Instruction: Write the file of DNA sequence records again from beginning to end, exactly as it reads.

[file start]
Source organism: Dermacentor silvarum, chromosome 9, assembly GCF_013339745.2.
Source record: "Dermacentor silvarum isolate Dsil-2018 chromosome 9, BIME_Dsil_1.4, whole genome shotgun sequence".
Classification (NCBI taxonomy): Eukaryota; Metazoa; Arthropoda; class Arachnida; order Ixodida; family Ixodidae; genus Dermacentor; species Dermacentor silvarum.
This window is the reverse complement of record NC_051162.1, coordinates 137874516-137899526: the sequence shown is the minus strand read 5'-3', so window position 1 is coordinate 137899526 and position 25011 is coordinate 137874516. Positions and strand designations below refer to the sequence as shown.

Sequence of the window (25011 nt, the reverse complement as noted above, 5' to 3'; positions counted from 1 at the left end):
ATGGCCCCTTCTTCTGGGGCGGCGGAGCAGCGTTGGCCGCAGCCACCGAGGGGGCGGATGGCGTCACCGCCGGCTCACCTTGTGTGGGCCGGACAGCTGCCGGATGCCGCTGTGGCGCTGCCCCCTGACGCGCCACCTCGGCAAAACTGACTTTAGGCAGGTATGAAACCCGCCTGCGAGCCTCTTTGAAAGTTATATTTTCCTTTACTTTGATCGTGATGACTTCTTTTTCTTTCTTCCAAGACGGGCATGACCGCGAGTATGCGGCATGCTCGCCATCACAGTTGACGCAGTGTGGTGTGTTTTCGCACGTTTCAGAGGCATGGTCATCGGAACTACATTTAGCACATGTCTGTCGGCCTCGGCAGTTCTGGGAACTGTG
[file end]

Source organism: Dermacentor silvarum, chromosome 9, assembly GCF_013339745.2.
Source record: "Dermacentor silvarum isolate Dsil-2018 chromosome 9, BIME_Dsil_1.4, whole genome shotgun sequence".
Classification (NCBI taxonomy): Eukaryota; Metazoa; Arthropoda; class Arachnida; order Ixodida; family Ixodidae; genus Dermacentor; species Dermacentor silvarum.
This window is the reverse complement of record NC_051162.1, coordinates 137874516-137899526: the sequence shown is the minus strand read 5'-3', so window position 1 is coordinate 137899526 and position 25011 is coordinate 137874516. Positions and strand designations below refer to the sequence as shown.

Sequence of the window (25011 nt, the reverse complement as noted above, 5' to 3'; positions counted from 1 at the left end):
ATGGCCCCTTCTTCTGGGGCGGCGGAGCAGCGTTGGCCGCAGCCACCGAGGGGGCGGATGGCGTCACCGCCGGCTCACCTTGTGTGGGCCGGACAGCTGCCGGATGCCGCTGTGGCGCTGCCCCCTGACGCGCCACCTCGGCAAAACTGACTTTAGGCAGGTATGAAACCCGCCTGCGAGCCTCTTTGAAAGTTATATTTTCCTTTACTTTGATCGTGATGACTTCTTTTTCTTTCTTCCAAGACGGGCATGACCGCGAGTATGCGGCATGCTCGCCATCACAGTTGACGCAGTGTGGTGTGTTTTCGCACGTTTCAGAGGCATGGTCATCGGAACTACATTTAGCACATGTCTGTCGGCCTCGGCAGTTCTGGGAACTGTG